VWAP Forecasting for a Stock using Machine Learning

Download Full-Text PDF Cite this Publication

Text Only Version

VWAP Forecasting for a Stock using Machine Learning

Harsh Joshi

Student, Computer Engineering Dharmsinh Desai University, Nadiad Gujarat, India

Abstract The Indian National Stock exchange carries out a mean of 2,58,95,350 trades daily, amounting to a turnover of about 2000Cr, offering more than 7950 stocks to choose from. Stock market investment strategies are elaborate and rely on an assessment of vast amounts of. information. In recent years, machine learning techniques have increasingly been examined to assess whether they can improve market forecasting when compared with other traditional approaches. Existing techniques like sentiment analysis or neural network techniques can be too narrow in their approach and can lead to erroneous predictions. A plethora of factors need to be considered before choosing a methodology and designing a model for forecasting stocks volume-weighted average price.

Keywords: VWAP(Volume Weighted Average Price), RNN( Recurrent Neural Network), MA(Moving Average), LBGM (Light Boosting Gradient Machine), Facebook Prophet, Augmented Dickey-Fuller Test, LSTM (Long Short Term Memory), RMSE (Root-mean-squared Value), MEA (Mean Absolute Error), ARIMA (AutoRegressive Integrated Moving Average).

forecasts the volume-weighted average price of a stock(TCS).

  1. DATASET

    Feature

    Description

    Date

    Date of the trade

    Symbol

    Symbol of the listed company

    Series

    Series of the equity(EQ, BE, BL, BT, IL)

    Prev Close

    The previous day closing price.

    Prev open

    Starting price at which a stock is traded in a day

    High

    The highest price of equity symbol in a day.

    Low

    The lowest price of the share in a day

    VWAP

    Volume weighted average price

    Deliverable

    Actual portion of total traded volume into Demat

    Feature

    Description

    Date

    Date of the trade

    Symbol

    Symbol of the listed company

    Series

    Series of the equity(EQ, BE, BL, BT, IL)

    Prev Close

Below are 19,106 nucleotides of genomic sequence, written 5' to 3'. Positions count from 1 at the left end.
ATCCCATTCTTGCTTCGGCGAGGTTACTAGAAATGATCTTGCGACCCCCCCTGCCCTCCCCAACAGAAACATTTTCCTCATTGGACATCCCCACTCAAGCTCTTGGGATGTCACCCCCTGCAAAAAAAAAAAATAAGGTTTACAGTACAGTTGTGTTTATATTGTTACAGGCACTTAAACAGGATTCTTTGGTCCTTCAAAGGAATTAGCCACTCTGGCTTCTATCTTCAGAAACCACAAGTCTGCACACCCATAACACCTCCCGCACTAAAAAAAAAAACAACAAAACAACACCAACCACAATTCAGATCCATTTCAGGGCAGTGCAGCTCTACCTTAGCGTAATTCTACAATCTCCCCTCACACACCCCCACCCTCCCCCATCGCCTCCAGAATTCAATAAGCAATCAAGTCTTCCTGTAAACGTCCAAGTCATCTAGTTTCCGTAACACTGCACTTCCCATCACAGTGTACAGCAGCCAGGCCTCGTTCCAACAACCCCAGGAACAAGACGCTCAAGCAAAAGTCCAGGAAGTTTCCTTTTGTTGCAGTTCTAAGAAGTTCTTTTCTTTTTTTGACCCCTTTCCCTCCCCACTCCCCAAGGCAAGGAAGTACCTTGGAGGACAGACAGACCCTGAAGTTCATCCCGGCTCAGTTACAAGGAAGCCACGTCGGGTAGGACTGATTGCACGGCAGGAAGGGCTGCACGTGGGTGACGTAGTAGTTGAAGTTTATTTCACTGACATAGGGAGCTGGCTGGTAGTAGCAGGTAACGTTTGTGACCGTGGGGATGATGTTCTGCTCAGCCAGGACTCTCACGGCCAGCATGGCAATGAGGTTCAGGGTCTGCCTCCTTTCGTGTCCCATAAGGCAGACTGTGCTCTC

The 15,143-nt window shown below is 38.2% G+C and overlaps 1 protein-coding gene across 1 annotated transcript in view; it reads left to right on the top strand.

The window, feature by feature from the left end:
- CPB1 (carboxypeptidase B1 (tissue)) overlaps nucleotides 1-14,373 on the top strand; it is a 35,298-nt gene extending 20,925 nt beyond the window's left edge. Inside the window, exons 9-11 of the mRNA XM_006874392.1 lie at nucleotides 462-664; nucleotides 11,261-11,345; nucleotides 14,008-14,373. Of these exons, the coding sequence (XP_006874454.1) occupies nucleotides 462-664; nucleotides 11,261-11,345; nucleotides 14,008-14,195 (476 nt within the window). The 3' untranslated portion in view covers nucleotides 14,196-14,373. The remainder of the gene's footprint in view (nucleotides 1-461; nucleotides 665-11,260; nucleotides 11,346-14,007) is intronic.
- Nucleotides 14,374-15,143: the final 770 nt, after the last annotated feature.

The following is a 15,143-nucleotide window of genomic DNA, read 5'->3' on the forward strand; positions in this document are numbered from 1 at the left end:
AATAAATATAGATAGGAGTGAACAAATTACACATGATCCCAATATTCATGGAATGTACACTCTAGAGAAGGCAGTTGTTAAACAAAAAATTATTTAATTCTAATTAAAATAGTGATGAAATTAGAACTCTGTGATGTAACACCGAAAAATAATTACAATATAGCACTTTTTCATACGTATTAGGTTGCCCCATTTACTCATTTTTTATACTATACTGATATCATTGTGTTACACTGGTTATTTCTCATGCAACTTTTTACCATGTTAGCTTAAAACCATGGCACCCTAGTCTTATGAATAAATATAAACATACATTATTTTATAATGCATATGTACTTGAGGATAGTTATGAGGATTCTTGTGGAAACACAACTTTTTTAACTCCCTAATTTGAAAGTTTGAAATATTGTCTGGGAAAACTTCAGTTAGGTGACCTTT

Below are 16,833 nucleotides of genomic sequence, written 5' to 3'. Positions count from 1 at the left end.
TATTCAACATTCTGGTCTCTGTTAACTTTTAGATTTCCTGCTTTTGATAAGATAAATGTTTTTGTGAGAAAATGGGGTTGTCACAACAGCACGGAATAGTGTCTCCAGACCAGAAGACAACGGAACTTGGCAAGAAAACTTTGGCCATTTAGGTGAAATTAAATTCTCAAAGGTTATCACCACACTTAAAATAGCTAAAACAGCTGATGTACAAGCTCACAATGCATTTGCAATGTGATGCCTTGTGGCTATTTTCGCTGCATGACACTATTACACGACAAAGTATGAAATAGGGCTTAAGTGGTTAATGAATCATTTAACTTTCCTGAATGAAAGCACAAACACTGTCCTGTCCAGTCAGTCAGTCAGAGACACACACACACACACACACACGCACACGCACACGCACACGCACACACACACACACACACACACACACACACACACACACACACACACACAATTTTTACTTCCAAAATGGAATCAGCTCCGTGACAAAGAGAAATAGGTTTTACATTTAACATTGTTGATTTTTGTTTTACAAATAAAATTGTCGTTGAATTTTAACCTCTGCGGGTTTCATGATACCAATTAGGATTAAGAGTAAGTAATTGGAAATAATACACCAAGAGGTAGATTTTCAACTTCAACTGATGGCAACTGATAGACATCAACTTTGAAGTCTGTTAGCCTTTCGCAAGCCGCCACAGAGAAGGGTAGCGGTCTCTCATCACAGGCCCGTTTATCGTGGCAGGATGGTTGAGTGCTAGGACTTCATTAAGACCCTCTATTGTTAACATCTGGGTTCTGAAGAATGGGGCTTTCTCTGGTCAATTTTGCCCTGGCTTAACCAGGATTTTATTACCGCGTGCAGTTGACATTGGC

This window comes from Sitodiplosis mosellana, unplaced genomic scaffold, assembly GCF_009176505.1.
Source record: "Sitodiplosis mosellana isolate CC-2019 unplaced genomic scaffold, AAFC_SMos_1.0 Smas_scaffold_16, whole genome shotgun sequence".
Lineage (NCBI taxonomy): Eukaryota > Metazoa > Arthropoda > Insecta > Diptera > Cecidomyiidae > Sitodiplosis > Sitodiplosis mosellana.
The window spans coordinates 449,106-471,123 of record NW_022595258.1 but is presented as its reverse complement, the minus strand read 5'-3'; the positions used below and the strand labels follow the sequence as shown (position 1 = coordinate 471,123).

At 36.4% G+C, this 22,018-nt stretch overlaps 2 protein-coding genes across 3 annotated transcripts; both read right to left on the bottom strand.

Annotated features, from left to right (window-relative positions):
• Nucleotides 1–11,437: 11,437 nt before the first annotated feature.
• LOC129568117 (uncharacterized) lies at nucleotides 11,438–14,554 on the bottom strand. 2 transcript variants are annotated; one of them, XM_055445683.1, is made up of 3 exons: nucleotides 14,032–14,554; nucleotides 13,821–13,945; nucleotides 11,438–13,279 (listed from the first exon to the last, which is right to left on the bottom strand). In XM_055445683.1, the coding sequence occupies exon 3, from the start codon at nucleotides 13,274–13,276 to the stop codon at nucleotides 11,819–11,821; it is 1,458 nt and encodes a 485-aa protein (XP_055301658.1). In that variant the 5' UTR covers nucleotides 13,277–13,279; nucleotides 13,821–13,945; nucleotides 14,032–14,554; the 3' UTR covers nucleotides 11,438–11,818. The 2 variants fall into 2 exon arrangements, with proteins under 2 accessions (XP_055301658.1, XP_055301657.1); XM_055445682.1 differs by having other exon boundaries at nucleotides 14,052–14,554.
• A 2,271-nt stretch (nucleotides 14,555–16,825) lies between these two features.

The previous day closing price.

    Prev open

    Starting price at which a stock is traded in a day

    High

    The highest price of equity symbol in a day.

    Low

    The lowest price of the share in a day

    VWAP

    Volume weighted average price

    Deliverable

    Actual portion of total traded volume into Demat

    The dataset used here is stock market data of the Nifty-50 index from NSE (National Stock Exchange), India over the last 20 years (2000 – 2019).

    INTRODUCTION

    As long as markets have existed, investors have been in constant search of new ways to acquire knowledge about the companies listed in the market to improve their investment returns. In the past, investors relied upon their personal experience to identify market patterns, but this is not feasible today due to the size of the markets and the speed at which trades are executed. The worlds stock markets encompass enormous wealth. Time series analysis of this data can prove to be insightful. Time series analysis is a statistical technique that deals with trend analysis time-series data. The data is classified based on its inherent differences into the following three categories :

    • Time series data: Time series data is a set of observations on the values that a variable takes at different times over a particular

    • Cross-sectional data: It is the data of one or more variables that have been collected at the same particular point in time.

    • Pooled data: A combination of cross-sectional data and time-series data.

    The objective of this study is to assess various machine learning techniques available and figure out which one could provide a more robust prediction and design a model taking into account the myriad of factors influencing the market and based on this analysis, design a model that precisely

    The target value to predict here is the VWAP (Volume Weighted Average Price). Volume weighted average Price is a trading benchmark used by traders. Based on both, volume and price.It gives the average price at which the stock has traded at, throughout the day. It is an important parameter as it provides accurate insights into both the trend and value of the stock.

  2. DATA ANALYSIS

    FIg 2.1 TCS Stock Price

    Even though turnover and volume increased during the year 2020-2021, the prices dropped significantly. One possible explanation could be: Due to the pandemic, many investors took the advantage of dropping prices and bought stocks in bulk, perhaps looking forward to selling when industries regain momentum.

    Exploring the missing values, trend, seasonality, correlation, and noise in the data: